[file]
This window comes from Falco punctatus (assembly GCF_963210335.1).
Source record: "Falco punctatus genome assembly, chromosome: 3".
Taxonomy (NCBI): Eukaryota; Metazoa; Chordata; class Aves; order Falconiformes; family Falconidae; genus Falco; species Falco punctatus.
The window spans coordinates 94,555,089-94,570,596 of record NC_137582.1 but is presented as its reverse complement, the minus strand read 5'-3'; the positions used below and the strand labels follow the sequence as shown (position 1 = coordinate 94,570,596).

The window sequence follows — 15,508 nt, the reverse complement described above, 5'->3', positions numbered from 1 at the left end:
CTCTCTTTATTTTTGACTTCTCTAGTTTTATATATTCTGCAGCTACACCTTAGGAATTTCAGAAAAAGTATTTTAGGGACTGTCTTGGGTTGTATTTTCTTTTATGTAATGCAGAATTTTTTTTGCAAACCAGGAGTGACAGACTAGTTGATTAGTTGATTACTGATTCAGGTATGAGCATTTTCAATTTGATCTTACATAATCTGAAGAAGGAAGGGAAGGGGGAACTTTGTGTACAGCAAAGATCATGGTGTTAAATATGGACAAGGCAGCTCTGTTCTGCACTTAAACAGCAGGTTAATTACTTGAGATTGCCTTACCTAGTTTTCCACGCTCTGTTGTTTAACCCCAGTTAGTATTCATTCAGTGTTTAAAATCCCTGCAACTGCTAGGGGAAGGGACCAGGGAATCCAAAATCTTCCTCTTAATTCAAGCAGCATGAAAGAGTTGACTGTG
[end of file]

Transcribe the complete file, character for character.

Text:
This window comes from Falco punctatus (assembly GCF_963210335.1).
Source record: "Falco punctatus genome assembly, chromosome: 3".
Taxonomy (NCBI): Eukaryota; Metazoa; Chordata; class Aves; order Falconiformes; family Falconidae; genus Falco; species Falco punctatus.
The window spans coordinates 94,555,089-94,570,596 of record NC_137582.1 but is presented as its reverse complement, the minus strand read 5'-3'; the positions used below and the strand labels follow the sequence as shown (position 1 = coordinate 94,570,596).

The window sequence follows — 15,508 nt, the reverse complement described above, 5'->3', positions numbered from 1 at the left end:
CTCTCTTTATTTTTGACTTCTCTAGTTTTATATATTCTGCAGCTACACCTTAGGAATTTCAGAAAAAGTATTTTAGGGACTGTCTTGGGTTGTATTTTCTTTTATGTAATGCAGAATTTTTTTTGCAAACCAGGAGTGACAGACTAGTTGATTAGTTGATTACTGATTCAGGTATGAGCATTTTCAATTTGATCTTACATAATCTGAAGAAGGAAGGGAAGGGGGAACTTTGTGTACAGCAAAGATCATGGTGTTAAATATGGACAAGGCAGCTCTGTTCTGCACTTAAACAGCAGGTTAATTACTTGAGATTGCCTTACCTAGTTTTCCACGCTCTGTTGTTTAACCCCAGTTAGTATTCATTCAGTGTTTAAAATCCCTGCAACTGCTAGGGGAAGGGACCAGGGAATCCAAAATCTTCCTCTTAATTCAAGCAGCATGAAAGAGTTGACTGTG